He added that if there was a lapse in communication between the CAC and the planners, it wasn’t Wainscott Retail’s fault, because applicants are not required to make presentations to local CACs. He said the Wainscott representative on the Planning Board should have communicated with the CAC before the plans were approved.

“There was nothing done subversively, but open, legal and proper,” Mr. Cook said, adding that the building is 2,500 square feet smaller than zoning would have allowed there, and the 98 parking spaces had to be in the back of the building because the town would not allow parking in front of the building. “Had they allowed 20 spaces forward of the building, it could have been pushed farther back,” he said of the building.

Mr. Cantwell said the Planning Board should have taken into consideration the development pattern on the north side of Montauk Highway in Wainscott, where most buildings have much larger setbacks. “That pattern should have been followed,” he said. “The Planning Board, in my opinion, should have put its foot down and insisted that be the case.” He said the zoning district, which is central business, permits minimal setbacks, which legally allowed the shorter setback for HomeGoods.

Mr. Cook argued that by requiring a larger setback in Wainscott, it would devalue the property in the commercial zone. He said that stretch is Wainscott’s main street, and if buildings were built where they are allowed, the street would have a similar feeling to Bridgehampton or Water Mill, where buildings line the sidewalk.

“Wainscott is a hodgepodge of roof lines, architectural styles and buildings that were built ad hoc,” Mr. Cook said.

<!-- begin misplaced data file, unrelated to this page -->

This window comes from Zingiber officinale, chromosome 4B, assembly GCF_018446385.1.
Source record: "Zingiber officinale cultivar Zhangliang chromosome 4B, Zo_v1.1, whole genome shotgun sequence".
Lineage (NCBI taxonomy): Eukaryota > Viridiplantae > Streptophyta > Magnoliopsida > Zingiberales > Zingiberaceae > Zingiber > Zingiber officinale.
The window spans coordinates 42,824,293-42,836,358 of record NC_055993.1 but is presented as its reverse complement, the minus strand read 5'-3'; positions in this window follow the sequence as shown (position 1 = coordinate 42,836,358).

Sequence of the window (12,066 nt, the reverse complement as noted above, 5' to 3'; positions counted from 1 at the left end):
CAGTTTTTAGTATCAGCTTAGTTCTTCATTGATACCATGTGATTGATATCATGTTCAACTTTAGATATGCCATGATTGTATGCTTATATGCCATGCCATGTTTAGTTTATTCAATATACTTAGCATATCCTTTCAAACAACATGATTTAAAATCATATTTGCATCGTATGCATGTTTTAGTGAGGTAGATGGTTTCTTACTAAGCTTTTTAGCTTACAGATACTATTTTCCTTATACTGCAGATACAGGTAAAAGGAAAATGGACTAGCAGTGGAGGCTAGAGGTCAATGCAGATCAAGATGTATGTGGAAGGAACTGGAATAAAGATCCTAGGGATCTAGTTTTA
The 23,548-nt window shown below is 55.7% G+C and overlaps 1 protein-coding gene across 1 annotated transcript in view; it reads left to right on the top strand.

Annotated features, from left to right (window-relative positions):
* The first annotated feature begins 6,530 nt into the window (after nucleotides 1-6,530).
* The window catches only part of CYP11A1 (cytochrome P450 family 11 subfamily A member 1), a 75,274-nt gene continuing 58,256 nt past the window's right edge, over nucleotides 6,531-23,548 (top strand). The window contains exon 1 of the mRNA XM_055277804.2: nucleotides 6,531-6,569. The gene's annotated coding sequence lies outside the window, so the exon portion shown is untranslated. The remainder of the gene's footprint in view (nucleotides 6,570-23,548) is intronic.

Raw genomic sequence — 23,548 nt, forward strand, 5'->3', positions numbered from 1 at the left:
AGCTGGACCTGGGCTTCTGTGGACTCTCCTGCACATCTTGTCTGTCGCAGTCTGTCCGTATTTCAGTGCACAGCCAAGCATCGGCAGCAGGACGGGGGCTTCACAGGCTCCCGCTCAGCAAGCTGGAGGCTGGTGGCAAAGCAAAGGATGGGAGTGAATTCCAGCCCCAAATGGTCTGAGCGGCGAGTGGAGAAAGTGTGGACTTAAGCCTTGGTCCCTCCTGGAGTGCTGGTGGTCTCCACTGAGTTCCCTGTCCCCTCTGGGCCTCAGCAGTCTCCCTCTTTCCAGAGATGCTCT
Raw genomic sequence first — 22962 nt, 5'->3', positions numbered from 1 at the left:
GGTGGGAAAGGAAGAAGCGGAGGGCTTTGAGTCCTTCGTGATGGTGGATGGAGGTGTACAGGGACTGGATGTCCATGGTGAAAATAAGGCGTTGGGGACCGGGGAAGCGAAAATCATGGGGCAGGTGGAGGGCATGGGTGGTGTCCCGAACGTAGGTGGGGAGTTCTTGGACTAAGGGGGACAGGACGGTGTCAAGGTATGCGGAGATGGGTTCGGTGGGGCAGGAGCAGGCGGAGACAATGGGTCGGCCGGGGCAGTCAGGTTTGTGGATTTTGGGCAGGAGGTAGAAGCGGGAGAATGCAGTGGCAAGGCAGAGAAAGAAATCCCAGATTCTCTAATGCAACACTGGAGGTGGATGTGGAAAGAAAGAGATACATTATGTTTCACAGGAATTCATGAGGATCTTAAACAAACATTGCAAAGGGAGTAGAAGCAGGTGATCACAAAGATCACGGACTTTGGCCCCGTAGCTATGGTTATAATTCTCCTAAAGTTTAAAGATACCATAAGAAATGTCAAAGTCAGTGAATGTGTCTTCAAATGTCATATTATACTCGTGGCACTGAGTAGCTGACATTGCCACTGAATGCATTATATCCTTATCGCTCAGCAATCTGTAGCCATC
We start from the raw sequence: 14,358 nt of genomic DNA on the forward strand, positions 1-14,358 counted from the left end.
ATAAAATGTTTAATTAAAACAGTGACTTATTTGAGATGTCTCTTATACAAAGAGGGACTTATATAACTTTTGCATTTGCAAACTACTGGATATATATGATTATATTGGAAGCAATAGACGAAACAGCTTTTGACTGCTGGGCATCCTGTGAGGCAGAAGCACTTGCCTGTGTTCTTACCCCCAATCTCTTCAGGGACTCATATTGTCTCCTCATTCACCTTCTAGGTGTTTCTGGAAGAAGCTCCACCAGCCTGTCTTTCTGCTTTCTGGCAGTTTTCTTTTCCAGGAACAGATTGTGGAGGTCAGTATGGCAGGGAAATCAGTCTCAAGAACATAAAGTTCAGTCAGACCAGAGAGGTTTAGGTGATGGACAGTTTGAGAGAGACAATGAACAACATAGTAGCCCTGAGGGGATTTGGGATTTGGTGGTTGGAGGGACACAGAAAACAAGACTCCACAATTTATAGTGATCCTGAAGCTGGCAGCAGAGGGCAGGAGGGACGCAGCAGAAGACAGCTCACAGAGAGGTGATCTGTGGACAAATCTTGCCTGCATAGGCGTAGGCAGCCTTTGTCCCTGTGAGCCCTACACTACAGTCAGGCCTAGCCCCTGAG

Mr. Cantwell said, however, that had the building been required to be set back farther, the scale of the building would have been reduced as well. “But they got their approvals and the building is built,” he said. “Unfortunately, we’re stuck with it.”

Mr. Cook said it is unfair to judge the building before it is complete and the landscaping and sidewalk are put in. “People seem to forget what was there,” he said. “They forget, what was there was an eyesore. Anything new is generally looked at with disfavor. The King Kullen in Bridgehampton was a blight, but now I don’t think people can live without it.”

Mr. Cook said the exterior of the HomeGoods, which sells kitchen and bathroom supplies, furniture, bedding and décor, should be finished by the beginning of January and will likely open for business in the spring.

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This all sound too similar to the outcry over the poles that went up in East Hampton and the Amagansett substation debacle. These projects are approved and when they are 75% completed everyone starts screaming. Obviously there is a problem with the process of approval. I could care less about either project but there seems to be a trend.